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Some fresh ideas about how to expand Medicaid have "percolated" since the legislative session ended, but one of the chief architects continued to speak only in broad terms Thursday.
"There's a lot of nuanced ideas we can put together and come up with a good solution," House Majority Leader Jim Dunnigan said after a luncheon at the Capitol Rotunda.
Dunnigan was one of five panelists invited by the Utah Breakfast Club to discuss prospects for expansion of the health care system for the poor. He declined to be more specific with the 27 people attending, including five other lawmakers.
Dunnigan traveled to Washington, D.C., two weeks ago with Gov. Gary Herbert, Senate President Wayne Niederhauser, House Speaker Greg Hughes and the sponsor of the Senate's Medicaid expansion bill, Sen. Brian Shiozawa, to meet with Obama administration officials on Utah's options.
That group, and Lt. Gov. Spencer Cox, promised on the last day of the legislative session to come up with an acceptable compromise to dueling Senate and House Medicaid bills Healthy Utah and Utah Cares, respectively by the end of July.
Dunnigan conceded that deadline is ambitious, but said Thursday he still believes it's doable. The idea is the full Legislature would be called into special session to consider the plan.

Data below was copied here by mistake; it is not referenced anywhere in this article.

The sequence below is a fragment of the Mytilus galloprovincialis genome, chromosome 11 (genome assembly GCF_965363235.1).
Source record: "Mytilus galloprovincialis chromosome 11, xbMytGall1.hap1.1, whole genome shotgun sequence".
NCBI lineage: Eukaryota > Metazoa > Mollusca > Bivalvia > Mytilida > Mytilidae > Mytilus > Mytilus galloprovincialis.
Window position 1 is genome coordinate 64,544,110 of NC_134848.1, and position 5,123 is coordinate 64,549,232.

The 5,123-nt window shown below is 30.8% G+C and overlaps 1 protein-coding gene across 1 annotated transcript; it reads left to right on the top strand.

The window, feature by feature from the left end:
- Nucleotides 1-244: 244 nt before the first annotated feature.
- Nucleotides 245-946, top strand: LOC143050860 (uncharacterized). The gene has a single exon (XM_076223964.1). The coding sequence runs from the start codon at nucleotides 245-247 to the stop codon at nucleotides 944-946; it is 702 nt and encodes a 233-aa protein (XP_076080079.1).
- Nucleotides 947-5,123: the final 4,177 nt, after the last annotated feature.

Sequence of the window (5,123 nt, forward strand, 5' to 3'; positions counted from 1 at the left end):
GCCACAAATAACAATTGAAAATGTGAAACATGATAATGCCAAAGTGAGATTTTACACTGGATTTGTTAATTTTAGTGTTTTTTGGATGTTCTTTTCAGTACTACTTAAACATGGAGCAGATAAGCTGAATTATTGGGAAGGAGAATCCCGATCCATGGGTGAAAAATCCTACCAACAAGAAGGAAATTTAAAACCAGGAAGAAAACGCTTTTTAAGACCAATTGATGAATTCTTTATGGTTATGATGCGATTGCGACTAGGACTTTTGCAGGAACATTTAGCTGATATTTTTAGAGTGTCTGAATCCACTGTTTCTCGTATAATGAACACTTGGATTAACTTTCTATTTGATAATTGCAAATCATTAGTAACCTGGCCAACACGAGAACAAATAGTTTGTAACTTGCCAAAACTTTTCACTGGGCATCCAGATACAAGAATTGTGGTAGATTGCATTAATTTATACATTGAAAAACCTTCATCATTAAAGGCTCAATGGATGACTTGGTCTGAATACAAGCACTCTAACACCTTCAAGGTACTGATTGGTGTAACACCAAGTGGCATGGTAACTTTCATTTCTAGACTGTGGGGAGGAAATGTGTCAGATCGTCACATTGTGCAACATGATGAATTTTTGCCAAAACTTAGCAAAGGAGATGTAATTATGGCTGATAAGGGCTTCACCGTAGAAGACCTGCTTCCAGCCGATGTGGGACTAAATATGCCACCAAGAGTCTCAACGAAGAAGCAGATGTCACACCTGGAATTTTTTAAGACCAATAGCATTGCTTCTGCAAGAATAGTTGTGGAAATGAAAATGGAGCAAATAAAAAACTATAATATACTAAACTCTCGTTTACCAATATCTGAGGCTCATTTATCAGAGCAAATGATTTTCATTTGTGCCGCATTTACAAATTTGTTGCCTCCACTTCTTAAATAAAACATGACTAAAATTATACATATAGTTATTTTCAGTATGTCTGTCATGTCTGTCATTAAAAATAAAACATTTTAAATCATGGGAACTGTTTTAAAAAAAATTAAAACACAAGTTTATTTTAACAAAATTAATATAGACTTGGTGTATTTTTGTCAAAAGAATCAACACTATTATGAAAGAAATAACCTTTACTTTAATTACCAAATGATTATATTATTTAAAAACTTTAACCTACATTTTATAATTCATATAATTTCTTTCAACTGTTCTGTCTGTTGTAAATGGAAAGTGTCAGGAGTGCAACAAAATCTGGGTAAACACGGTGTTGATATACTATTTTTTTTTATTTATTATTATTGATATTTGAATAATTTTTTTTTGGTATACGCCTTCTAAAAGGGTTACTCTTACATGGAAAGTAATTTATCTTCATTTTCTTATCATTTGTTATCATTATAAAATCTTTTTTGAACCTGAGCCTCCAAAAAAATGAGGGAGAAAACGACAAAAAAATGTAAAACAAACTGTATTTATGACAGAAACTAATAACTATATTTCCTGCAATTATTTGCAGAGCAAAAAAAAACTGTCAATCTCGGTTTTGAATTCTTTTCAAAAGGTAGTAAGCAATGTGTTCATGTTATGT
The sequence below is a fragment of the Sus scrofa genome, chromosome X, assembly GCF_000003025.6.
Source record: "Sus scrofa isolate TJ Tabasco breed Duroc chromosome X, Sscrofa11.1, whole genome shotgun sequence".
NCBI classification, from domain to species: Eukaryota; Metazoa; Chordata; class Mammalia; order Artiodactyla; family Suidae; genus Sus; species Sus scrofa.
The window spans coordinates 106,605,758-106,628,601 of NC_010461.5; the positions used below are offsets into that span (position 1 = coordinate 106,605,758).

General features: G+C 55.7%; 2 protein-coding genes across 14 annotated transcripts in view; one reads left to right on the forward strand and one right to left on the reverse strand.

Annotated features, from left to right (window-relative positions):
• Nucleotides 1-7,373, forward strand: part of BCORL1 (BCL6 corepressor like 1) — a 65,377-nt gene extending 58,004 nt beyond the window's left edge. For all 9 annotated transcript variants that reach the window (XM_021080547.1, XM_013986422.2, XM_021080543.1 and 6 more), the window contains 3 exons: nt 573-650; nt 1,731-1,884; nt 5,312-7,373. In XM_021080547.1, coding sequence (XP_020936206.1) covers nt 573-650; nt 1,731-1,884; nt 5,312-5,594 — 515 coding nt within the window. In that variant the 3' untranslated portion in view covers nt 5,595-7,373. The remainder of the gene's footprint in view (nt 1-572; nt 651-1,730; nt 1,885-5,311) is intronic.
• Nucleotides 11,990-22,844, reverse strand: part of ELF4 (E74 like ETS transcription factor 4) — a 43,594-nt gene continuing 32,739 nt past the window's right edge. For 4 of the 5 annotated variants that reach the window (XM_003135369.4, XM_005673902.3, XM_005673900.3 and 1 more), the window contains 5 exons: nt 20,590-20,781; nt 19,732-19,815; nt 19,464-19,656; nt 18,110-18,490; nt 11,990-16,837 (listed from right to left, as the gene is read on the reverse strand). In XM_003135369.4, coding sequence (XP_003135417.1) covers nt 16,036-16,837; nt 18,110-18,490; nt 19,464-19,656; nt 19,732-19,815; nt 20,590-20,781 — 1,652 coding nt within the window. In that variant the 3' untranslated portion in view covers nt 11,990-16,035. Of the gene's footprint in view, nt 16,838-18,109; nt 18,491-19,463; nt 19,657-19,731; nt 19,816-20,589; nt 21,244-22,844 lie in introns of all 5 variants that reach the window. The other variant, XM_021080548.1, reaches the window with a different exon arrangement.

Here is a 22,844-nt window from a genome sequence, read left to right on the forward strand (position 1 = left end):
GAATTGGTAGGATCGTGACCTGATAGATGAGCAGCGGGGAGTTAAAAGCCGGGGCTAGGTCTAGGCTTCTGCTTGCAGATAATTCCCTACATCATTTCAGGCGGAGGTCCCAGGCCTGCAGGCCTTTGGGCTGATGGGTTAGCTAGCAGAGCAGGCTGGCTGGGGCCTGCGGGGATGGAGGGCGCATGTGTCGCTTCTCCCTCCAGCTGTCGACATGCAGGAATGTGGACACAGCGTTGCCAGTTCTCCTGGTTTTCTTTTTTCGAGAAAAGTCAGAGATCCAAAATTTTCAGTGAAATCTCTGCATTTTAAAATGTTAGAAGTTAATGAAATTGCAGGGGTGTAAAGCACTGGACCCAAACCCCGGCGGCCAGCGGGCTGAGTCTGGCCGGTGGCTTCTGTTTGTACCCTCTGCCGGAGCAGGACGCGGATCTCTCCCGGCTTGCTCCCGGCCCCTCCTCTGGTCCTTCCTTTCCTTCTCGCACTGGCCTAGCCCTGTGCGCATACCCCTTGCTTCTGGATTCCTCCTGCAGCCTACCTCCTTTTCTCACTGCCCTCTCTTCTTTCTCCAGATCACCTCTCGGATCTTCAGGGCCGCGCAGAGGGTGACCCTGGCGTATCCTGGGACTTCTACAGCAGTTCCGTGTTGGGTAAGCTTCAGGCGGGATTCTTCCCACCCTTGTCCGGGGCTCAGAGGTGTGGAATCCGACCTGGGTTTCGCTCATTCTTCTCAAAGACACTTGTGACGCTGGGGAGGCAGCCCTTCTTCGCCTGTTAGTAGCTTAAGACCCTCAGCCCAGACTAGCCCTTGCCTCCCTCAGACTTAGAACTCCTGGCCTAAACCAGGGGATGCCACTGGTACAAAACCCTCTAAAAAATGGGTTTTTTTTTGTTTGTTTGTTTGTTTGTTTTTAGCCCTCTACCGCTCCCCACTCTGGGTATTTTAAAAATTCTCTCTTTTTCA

Herbert, speaking at his monthly KUED news conference, said he, too, thinks the six are on track to make the end-of-July deadline. "Everyone seems to be coming to the table with an open mind and willingness to understand better each other's position," he said.
At the end of the meeting with Health and Human Services Secretary Sylvia Burwell and her team, Burwell took Dunnigan's hand and told him, Dunnigan said, "I think that we can get this done."
"And so I'm hopeful. But it's got to be the right policy," Dunnigan said.
The Utah delegation was asking HHS for flexibility in how the state expands Medicaid, as well as some assurance that it can cap or otherwise control Utah's share of the costs.
"They view things differently," Dunnigan told those attending the luncheon. "They don't worry about the money. They don't even think of it."
Herbert said he believes Utah can cap its costs. "There are ways we can cap and predict the future cost of a Healthy Utah program or ... whatever you want to name it."
The day the delegation was in Washington, Herbert told reporters he expected the group would have some options to show the public in three weeks, which would be next week.
Dunnigan seemed less certain that will happen, noting that the Legislature's Health Reform Task Force will get an update when it meets in a couple weeks. No date is yet on the legislative calendar for that meeting.
Robert Gehrke contributed to this report.
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